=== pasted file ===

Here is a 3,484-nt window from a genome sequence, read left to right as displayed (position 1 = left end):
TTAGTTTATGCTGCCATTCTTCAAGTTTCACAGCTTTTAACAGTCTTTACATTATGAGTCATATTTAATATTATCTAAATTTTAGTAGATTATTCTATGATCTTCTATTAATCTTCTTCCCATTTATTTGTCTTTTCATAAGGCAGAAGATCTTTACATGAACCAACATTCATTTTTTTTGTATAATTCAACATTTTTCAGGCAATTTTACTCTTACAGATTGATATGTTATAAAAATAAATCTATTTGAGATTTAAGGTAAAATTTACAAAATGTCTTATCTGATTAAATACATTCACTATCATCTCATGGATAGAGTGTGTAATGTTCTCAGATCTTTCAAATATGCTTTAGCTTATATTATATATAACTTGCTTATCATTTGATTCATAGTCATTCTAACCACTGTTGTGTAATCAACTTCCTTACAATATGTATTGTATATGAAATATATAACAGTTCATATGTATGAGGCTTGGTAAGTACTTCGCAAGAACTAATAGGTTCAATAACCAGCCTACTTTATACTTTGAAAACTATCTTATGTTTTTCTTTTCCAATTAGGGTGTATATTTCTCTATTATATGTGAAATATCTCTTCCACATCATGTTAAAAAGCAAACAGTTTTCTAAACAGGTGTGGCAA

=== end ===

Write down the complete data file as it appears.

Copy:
Here is a 3,484-nt window from a genome sequence, read left to right as displayed (position 1 = left end):
TTAGTTTATGCTGCCATTCTTCAAGTTTCACAGCTTTTAACAGTCTTTACATTATGAGTCATATTTAATATTATCTAAATTTTAGTAGATTATTCTATGATCTTCTATTAATCTTCTTCCCATTTATTTGTCTTTTCATAAGGCAGAAGATCTTTACATGAACCAACATTCATTTTTTTTGTATAATTCAACATTTTTCAGGCAATTTTACTCTTACAGATTGATATGTTATAAAAATAAATCTATTTGAGATTTAAGGTAAAATTTACAAAATGTCTTATCTGATTAAATACATTCACTATCATCTCATGGATAGAGTGTGTAATGTTCTCAGATCTTTCAAATATGCTTTAGCTTATATTATATATAACTTGCTTATCATTTGATTCATAGTCATTCTAACCACTGTTGTGTAATCAACTTCCTTACAATATGTATTGTATATGAAATATATAACAGTTCATATGTATGAGGCTTGGTAAGTACTTCGCAAGAACTAATAGGTTCAATAACCAGCCTACTTTATACTTTGAAAACTATCTTATGTTTTTCTTTTCCAATTAGGGTGTATATTTCTCTATTATATGTGAAATATCTCTTCCACATCATGTTAAAAAGCAAACAGTTTTCTAAACAGGTGTGGCAA